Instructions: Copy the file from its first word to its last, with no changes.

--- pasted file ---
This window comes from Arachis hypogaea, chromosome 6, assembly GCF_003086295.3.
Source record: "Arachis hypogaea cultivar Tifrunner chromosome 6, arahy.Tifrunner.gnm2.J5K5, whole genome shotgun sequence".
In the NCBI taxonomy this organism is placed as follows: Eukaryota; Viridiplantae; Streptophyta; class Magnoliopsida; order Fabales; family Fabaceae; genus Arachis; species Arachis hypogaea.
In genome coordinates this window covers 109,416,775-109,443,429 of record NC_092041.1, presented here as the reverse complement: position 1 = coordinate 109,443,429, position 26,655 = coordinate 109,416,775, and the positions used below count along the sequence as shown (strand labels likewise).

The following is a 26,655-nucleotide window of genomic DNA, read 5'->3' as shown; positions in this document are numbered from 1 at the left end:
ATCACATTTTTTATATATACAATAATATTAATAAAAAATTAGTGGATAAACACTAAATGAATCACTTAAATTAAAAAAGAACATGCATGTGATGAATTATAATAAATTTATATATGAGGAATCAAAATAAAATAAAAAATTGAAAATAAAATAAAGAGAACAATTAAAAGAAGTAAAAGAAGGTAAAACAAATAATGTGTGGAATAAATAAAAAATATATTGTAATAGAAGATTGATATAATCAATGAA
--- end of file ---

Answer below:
This window comes from Arachis hypogaea, chromosome 6, assembly GCF_003086295.3.
Source record: "Arachis hypogaea cultivar Tifrunner chromosome 6, arahy.Tifrunner.gnm2.J5K5, whole genome shotgun sequence".
In the NCBI taxonomy this organism is placed as follows: Eukaryota; Viridiplantae; Streptophyta; class Magnoliopsida; order Fabales; family Fabaceae; genus Arachis; species Arachis hypogaea.
In genome coordinates this window covers 109,416,775-109,443,429 of record NC_092041.1, presented here as the reverse complement: position 1 = coordinate 109,443,429, position 26,655 = coordinate 109,416,775, and the positions used below count along the sequence as shown (strand labels likewise).

The following is a 26,655-nucleotide window of genomic DNA, read 5'->3' as shown; positions in this document are numbered from 1 at the left end:
ATCACATTTTTTATATATACAATAATATTAATAAAAAATTAGTGGATAAACACTAAATGAATCACTTAAATTAAAAAAGAACATGCATGTGATGAATTATAATAAATTTATATATGAGGAATCAAAATAAAATAAAAAATTGAAAATAAAATAAAGAGAACAATTAAAAGAAGTAAAAGAAGGTAAAACAAATAATGTGTGGAATAAATAAAAAATATATTGTAATAGAAGATTGATATAATCAATGAA